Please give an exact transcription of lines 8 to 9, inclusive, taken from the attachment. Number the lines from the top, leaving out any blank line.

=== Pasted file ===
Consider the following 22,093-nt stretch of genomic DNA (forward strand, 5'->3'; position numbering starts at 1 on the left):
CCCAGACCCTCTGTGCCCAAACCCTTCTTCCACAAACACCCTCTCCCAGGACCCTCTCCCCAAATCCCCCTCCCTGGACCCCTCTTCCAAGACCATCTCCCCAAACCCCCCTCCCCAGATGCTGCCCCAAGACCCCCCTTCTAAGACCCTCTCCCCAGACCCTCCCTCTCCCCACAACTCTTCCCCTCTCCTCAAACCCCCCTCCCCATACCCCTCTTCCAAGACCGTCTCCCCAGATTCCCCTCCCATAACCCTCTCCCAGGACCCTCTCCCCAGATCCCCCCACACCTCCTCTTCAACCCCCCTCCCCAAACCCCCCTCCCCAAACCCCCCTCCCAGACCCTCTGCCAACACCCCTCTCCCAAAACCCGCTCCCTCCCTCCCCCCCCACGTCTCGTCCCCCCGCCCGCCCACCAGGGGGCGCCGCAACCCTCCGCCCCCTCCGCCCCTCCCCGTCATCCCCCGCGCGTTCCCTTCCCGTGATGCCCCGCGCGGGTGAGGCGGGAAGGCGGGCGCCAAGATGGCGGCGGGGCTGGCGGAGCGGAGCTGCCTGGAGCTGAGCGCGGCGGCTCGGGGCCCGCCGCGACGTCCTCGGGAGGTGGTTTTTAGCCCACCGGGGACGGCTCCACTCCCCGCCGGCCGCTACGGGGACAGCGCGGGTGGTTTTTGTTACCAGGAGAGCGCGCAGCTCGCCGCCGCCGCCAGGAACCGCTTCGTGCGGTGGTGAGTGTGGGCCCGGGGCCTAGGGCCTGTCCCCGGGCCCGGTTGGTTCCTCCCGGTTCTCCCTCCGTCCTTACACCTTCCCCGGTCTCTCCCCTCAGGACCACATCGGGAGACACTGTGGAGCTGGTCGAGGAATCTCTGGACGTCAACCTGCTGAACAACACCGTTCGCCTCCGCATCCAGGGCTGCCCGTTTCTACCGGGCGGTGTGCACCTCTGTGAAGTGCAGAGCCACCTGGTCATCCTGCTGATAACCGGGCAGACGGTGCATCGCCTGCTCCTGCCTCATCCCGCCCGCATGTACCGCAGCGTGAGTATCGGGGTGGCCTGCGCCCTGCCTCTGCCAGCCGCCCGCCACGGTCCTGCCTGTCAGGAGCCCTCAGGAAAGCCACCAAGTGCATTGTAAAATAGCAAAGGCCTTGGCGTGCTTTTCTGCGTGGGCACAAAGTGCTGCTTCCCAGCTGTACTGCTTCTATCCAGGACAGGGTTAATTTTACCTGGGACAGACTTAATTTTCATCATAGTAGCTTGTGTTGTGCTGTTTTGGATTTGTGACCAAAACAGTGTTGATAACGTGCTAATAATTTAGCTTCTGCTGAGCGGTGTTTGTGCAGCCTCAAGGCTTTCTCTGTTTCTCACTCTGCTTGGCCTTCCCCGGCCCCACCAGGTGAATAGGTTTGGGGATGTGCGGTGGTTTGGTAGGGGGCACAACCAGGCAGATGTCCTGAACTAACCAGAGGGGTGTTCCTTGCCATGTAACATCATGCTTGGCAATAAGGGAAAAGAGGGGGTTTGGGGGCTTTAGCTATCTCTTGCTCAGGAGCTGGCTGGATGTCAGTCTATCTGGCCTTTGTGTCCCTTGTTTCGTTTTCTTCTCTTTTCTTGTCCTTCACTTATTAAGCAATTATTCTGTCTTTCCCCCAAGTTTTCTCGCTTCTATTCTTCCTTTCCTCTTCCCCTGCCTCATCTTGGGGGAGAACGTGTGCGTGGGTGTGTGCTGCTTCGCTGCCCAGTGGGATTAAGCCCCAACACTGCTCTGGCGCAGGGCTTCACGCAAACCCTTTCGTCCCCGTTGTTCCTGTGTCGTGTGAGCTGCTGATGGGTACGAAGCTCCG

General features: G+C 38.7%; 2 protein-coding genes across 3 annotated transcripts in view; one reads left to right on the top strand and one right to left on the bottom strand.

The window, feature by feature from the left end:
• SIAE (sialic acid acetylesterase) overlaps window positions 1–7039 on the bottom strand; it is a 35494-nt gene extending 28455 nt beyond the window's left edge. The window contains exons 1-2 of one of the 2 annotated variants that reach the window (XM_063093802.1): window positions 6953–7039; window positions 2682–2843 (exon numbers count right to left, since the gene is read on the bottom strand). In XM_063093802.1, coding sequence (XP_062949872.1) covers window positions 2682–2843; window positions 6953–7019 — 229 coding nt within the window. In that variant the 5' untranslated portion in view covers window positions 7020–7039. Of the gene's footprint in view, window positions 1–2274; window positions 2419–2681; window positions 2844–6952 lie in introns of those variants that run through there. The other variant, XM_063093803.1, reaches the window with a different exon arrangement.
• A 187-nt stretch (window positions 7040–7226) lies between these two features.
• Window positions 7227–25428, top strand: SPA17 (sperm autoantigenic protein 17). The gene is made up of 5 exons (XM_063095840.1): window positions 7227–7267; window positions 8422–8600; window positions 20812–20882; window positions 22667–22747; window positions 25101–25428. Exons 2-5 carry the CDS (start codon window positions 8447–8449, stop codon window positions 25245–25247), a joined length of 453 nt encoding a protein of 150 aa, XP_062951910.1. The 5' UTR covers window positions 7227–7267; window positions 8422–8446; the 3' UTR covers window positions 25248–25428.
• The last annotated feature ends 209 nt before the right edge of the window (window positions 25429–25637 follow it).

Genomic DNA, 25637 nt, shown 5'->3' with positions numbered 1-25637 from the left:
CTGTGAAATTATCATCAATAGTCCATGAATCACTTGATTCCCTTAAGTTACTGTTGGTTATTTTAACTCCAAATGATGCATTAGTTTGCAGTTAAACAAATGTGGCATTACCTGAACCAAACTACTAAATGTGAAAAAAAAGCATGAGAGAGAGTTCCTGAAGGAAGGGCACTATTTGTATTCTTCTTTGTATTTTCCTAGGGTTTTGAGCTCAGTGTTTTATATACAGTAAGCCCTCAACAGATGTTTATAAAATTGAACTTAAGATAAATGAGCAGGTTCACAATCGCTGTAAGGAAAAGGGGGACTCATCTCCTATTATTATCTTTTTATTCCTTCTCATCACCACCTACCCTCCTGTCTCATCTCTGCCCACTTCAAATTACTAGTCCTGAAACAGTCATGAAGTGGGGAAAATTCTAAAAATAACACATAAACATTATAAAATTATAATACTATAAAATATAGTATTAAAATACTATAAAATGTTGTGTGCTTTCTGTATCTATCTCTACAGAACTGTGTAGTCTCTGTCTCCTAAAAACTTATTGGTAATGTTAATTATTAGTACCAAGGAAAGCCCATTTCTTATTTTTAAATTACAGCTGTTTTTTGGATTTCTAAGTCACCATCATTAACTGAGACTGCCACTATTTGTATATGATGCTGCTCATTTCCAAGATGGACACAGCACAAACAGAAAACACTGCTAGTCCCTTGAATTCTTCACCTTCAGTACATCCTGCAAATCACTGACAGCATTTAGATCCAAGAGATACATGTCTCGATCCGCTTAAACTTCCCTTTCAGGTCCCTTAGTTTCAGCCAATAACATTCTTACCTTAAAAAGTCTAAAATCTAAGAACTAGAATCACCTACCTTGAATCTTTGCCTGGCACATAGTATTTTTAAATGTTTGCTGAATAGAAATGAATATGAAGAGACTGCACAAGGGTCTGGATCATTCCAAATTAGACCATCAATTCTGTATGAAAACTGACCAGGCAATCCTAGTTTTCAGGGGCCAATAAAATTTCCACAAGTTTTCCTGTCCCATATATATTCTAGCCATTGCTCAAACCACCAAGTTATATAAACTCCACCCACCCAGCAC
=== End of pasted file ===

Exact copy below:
• The last annotated feature ends 209 nt before the right edge of the window (window positions 25429–25637 follow it).

Genomic DNA, 25637 nt, shown 5'->3' with positions numbered 1-25637 from the left: